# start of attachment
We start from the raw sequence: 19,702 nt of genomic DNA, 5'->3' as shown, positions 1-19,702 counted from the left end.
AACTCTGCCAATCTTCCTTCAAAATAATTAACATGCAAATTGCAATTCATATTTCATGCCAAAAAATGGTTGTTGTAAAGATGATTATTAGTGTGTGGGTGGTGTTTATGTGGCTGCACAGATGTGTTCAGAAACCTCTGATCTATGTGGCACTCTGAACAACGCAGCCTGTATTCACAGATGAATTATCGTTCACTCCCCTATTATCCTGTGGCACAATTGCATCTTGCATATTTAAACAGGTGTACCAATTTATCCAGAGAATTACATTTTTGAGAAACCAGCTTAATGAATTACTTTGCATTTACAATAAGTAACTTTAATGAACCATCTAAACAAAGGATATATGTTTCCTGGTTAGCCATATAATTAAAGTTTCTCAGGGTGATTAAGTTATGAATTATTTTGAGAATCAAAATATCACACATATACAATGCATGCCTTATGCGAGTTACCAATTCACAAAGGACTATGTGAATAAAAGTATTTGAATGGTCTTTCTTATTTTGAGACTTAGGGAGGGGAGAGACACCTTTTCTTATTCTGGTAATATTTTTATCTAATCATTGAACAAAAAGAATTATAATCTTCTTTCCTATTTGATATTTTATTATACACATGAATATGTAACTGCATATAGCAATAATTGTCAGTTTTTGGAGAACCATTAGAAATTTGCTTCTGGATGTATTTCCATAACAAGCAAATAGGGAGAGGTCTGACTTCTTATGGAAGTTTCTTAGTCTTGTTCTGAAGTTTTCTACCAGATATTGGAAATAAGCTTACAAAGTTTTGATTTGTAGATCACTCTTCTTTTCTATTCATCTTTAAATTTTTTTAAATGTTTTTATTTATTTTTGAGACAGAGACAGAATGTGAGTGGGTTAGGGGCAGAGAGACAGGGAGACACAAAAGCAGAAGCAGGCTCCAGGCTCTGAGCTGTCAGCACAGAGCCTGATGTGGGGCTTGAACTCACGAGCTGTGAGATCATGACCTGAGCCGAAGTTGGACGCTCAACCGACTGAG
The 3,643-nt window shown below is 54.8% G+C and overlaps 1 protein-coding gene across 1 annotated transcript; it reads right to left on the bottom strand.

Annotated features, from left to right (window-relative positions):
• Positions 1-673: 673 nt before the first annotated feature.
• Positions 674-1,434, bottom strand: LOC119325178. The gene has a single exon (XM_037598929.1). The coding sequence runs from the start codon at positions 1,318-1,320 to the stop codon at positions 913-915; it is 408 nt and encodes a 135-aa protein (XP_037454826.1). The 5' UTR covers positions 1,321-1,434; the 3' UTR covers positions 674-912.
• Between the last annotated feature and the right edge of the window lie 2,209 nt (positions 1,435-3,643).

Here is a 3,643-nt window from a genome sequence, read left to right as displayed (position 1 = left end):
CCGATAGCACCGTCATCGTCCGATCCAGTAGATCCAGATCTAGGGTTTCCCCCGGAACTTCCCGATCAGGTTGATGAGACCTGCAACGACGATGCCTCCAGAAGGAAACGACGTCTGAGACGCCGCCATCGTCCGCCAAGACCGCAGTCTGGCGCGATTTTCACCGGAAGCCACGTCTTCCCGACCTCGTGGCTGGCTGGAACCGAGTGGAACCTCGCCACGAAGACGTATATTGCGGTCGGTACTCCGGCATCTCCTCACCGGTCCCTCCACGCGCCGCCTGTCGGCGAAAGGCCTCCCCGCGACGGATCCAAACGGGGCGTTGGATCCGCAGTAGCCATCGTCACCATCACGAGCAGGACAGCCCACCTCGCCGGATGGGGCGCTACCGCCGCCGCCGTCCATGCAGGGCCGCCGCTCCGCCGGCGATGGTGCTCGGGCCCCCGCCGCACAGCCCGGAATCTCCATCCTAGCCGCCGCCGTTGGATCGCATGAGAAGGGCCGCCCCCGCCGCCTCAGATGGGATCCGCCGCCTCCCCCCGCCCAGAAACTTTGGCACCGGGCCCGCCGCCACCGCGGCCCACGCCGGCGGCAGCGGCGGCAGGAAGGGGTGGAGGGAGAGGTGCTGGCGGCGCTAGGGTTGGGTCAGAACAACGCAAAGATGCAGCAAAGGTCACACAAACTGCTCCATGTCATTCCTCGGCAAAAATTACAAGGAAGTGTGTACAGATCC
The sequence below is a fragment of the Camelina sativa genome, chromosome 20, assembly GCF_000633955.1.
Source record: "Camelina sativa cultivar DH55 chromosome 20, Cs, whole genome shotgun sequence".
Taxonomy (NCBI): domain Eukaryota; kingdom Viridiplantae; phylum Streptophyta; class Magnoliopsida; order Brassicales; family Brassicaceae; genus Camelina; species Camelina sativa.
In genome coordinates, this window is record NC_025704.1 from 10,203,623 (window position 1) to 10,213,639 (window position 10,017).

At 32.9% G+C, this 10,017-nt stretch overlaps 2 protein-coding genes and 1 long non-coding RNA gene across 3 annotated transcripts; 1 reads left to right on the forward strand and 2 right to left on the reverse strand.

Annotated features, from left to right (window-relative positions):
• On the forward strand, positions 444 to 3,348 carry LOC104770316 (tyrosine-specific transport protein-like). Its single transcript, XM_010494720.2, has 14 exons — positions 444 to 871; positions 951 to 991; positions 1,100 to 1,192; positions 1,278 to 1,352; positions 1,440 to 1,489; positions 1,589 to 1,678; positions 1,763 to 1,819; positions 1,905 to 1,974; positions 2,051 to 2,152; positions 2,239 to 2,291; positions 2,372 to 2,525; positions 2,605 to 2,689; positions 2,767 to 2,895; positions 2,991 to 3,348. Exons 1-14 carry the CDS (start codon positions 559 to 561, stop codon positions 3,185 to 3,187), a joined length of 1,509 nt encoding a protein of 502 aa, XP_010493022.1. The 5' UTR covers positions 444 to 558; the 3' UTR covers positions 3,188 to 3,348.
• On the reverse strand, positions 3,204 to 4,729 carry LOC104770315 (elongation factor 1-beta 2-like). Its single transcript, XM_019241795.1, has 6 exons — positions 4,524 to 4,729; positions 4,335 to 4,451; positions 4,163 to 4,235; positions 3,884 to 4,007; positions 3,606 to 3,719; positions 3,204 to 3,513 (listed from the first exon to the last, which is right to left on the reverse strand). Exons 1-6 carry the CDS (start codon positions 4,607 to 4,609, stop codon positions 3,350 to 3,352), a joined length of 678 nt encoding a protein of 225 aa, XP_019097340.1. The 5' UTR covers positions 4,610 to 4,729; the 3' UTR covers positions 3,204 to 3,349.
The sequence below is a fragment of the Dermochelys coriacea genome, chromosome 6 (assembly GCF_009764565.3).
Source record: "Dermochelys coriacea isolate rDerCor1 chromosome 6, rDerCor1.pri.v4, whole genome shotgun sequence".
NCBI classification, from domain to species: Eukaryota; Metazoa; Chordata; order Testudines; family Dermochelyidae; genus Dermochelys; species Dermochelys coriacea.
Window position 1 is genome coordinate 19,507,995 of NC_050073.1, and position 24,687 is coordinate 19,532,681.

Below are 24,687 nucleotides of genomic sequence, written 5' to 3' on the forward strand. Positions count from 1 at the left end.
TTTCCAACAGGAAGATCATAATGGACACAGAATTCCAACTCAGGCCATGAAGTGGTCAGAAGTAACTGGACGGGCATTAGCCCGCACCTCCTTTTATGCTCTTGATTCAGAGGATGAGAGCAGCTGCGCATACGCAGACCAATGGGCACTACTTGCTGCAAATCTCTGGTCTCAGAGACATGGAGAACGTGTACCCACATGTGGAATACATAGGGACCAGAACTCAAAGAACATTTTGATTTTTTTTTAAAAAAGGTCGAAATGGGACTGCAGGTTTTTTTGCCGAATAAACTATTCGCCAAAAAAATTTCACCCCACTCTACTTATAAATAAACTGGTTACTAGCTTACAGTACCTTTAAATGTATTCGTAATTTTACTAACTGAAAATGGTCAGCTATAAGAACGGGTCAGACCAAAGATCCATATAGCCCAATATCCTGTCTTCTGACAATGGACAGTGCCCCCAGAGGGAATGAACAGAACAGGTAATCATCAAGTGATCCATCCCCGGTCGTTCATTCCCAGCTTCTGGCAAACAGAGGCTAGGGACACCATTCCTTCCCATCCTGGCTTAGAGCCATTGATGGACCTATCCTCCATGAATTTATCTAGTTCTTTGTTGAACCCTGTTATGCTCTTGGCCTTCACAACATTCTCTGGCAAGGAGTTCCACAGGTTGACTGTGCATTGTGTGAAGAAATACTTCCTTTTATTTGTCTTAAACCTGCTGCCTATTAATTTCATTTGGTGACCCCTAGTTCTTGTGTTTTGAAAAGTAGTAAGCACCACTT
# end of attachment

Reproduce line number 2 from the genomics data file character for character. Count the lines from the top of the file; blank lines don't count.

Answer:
AACTCTGCCAATCTTCCTTCAAAATAATTAACATGCAAATTGCAATTCATATTTCATGCCAAAAAATGGTTGTTGTAAAGATGATTATTAGTGTGTGGGTGGTGTTTATGTGGCTGCACAGATGTGTTCAGAAACCTCTGATCTATGTGGCACTCTGAACAACGCAGCCTGTATTCACAGATGAATTATCGTTCACTCCCCTATTATCCTGTGGCACAATTGCATCTTGCATATTTAAACAGGTGTACCAATTTATCCAGAGAATTACATTTTTGAGAAACCAGCTTAATGAATTACTTTGCATTTACAATAAGTAACTTTAATGAACCATCTAAACAAAGGATATATGTTTCCTGGTTAGCCATATAATTAAAGTTTCTCAGGGTGATTAAGTTATGAATTATTTTGAGAATCAAAATATCACACATATACAATGCATGCCTTATGCGAGTTACCAATTCACAAAGGACTATGTGAATAAAAGTATTTGAATGGTCTTTCTTATTTTGAGACTTAGGGAGGGGAGAGACACCTTTTCTTATTCTGGTAATATTTTTATCTAATCATTGAACAAAAAGAATTATAATCTTCTTTCCTATTTGATATTTTATTATACACATGAATATGTAACTGCATATAGCAATAATTGTCAGTTTTTGGAGAACCATTAGAAATTTGCTTCTGGATGTATTTCCATAACAAGCAAATAGGGAGAGGTCTGACTTCTTATGGAAGTTTCTTAGTCTTGTTCTGAAGTTTTCTACCAGATATTGGAAATAAGCTTACAAAGTTTTGATTTGTAGATCACTCTTCTTTTCTATTCATCTTTAAATTTTTTTAAATGTTTTTATTTATTTTTGAGACAGAGACAGAATGTGAGTGGGTTAGGGGCAGAGAGACAGGGAGACACAAAAGCAGAAGCAGGCTCCAGGCTCTGAGCTGTCAGCACAGAGCCTGATGTGGGGCTTGAACTCACGAGCTGTGAGATCATGACCTGAGCCGAAGTTGGACGCTCAACCGACTGAG